Hollywood Rip Ride Rockit is a thrilling roller coaster that takes guests 17 stories high at a 90-degree angle before going over a drop and reaching speeds of 65-mph. Engineers at Universal Orlando Resort rely on math and science, including physics concepts such as Newton's Laws of Motion and potential and kinetic energy, to design all the twists, turns and loops along the track. "Science of Universal Orlando Resort" is produced by NBC Learn in partnership with Universal Orlando Youth Programs.
Science of Universal Orlando Resort™ - Hollywood Rip Ride Rockit™
JUSTIN SCHWARTZ (Universal Creative):
Hi, everybody, my name is Justin Schwartz. I'm an engineer at Universal Orlando Resort. When I was eleven years old, I went to my first theme park and I saw rollercoasters in action. And I thought to myself, how do I actually get involved in building these rollercoasters? So I went to my teachers, I went to my friends and family and talked to them about it. And they told me, they said, "hey, the best path to becoming a rollercoaster designer is to get into the field of engineering." So that's what I did. Today we're going to go learn a lot about the Hollywood Rip Ride Rockit rollercoaster and the physics and science behind it. The steps for designing a rollercoaster at Universal require a very specific engineering design process, and for Rockit, we knew we wanted to build a rollercoaster that involved music and audio. So the first thing we did was, let's come up with some cool ways to deliver that audio experience to our guests. We did that by adding onboard audio, onboard lighting and onboard video onto the ride itself, so we can capture the guests' total experience. In the design phase, we use computer programs to understand the science and the dynamics behind the ride itself. And from that, we have to go ahead and make design changes in order to make it fit within our layout, within our space that we have. When we design the elevation and turns on a rollercoaster, particularly on the Rockit, we have to use science and math to figure that out. And the main things we use when we're trying to figure those things out are Newton's laws of motion and kinetic energy and potential energy. When we lift the ride to the top of the hill, we're actually adding potential energy to the ride. And when the ride goes over to the top of the hill, it changes that potential energy into kinetic energy. Newton's first law of motion indicates that an object a motion will stay in motion as long as no outside forces apply to it, or an object at rest will stay at rest unless an outside force is applied to it. Also Newton's second law of motion, which is force equals mass times acceleration, talks about the relationship between an object's force, its mass and acceleration. On a rollercoaster, when we bring that vehicle to the top of the hill with a chain, we're actually accelerating that vehicle and there's forces attached to that chain when we accelerate the vehicle up to the top of the hill. So it's really important that we understand the relationship, that we size the vehicle appropriately and we understand what those accelerations need to be. Newton's third law of motion says for every action there is an equal and opposite reaction. So, on a rollercoaster there’s this relationship between the ride vehicle itself and the track. So on a ride like Hollywood Rip Ride Rockit, we have this big red steel track and these polyurethane wheels. And as the ride vehicle goes through and maneuvers through different elements, it creates forces and those forces get applied into the track. The track then transmits those forces into the columns of the ride and into the foundation in the ground. But what also Newton's third law of motion is telling us is that those forces get reapplied back into the vehicle actually through the wheels into the wheel carrier, into the axle and to the steel frame of the vehicle. So all those components on the vehicle themselves have to be sized appropriately and the material has to be specified appropriately, such that the forces can be transmitted and absorb correctly. All those pieces are very important for us to make sure that we deliver a ride that's exciting and unique to our guests.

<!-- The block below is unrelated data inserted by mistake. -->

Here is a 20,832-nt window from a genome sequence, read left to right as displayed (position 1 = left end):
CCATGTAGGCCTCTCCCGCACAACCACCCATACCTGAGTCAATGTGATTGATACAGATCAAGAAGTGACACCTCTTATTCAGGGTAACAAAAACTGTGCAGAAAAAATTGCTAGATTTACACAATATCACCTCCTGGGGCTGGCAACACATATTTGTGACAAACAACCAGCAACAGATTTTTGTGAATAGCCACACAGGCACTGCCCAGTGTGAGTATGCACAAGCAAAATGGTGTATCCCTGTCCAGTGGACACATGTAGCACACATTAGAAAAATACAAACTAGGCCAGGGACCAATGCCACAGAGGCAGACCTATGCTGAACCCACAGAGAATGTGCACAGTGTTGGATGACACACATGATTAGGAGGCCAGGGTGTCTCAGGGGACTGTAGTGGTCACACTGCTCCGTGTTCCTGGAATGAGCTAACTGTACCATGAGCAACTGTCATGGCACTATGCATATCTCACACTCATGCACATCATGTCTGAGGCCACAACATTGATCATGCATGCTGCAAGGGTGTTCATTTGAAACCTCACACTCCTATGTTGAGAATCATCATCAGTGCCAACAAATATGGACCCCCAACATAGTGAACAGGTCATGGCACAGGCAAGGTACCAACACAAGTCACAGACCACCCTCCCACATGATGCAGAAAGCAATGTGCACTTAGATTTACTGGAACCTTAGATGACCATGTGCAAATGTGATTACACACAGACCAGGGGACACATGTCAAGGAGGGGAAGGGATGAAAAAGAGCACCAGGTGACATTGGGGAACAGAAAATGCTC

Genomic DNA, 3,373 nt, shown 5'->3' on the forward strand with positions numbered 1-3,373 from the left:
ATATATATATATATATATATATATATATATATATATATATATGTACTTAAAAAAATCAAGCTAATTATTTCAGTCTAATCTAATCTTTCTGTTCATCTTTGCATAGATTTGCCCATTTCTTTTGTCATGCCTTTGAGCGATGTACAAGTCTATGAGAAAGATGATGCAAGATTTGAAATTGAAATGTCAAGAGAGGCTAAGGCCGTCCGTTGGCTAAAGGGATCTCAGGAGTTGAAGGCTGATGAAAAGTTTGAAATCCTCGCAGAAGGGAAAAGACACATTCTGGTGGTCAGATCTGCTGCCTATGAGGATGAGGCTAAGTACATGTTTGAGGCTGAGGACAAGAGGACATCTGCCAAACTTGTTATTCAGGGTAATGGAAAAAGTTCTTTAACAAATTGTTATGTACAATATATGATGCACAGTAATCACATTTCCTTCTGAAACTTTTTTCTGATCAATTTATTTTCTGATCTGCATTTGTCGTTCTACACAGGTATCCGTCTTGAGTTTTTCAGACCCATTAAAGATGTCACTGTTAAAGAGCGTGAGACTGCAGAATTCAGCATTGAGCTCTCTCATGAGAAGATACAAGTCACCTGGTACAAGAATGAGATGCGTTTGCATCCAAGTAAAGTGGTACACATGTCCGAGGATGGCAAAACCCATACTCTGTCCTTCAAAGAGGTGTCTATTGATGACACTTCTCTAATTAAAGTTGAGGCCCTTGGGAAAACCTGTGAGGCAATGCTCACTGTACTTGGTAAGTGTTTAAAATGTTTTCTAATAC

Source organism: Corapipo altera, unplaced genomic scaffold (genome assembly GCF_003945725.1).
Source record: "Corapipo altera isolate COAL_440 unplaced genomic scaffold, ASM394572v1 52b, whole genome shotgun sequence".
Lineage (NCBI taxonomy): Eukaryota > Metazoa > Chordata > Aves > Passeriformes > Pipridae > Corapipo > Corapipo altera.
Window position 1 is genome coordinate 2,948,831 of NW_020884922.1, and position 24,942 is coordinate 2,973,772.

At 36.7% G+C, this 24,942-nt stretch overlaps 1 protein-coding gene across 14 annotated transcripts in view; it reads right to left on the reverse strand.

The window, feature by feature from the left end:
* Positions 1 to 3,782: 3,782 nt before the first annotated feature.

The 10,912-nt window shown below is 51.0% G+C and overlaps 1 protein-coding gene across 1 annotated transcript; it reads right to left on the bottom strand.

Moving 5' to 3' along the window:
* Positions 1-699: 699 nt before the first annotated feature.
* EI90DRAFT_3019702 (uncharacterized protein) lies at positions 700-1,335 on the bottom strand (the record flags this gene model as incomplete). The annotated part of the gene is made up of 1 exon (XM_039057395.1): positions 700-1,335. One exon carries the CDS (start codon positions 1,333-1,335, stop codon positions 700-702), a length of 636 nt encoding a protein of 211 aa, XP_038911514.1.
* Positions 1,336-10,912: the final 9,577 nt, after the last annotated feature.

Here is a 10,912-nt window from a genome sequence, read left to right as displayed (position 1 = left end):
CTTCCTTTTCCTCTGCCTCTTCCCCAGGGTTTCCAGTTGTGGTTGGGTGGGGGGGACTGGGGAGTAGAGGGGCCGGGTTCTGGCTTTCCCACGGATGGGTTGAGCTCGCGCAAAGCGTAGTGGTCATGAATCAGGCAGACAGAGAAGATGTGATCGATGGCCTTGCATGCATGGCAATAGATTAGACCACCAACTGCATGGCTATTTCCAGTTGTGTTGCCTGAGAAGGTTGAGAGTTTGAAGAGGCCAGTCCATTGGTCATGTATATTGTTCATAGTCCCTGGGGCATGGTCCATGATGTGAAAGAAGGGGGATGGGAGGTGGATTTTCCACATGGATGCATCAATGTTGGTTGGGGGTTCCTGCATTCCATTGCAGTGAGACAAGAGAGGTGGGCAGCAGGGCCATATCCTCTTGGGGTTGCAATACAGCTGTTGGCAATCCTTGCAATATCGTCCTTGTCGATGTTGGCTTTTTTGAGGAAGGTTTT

One by one the world's best snowboard jumpers will hurl themselves down a steep ramp, fly off a giant cliff of a jump and — while hurtling through the air — execute sequences of flips and twists so fast and intricate that you'll need slow-motion replay to even see them happen.
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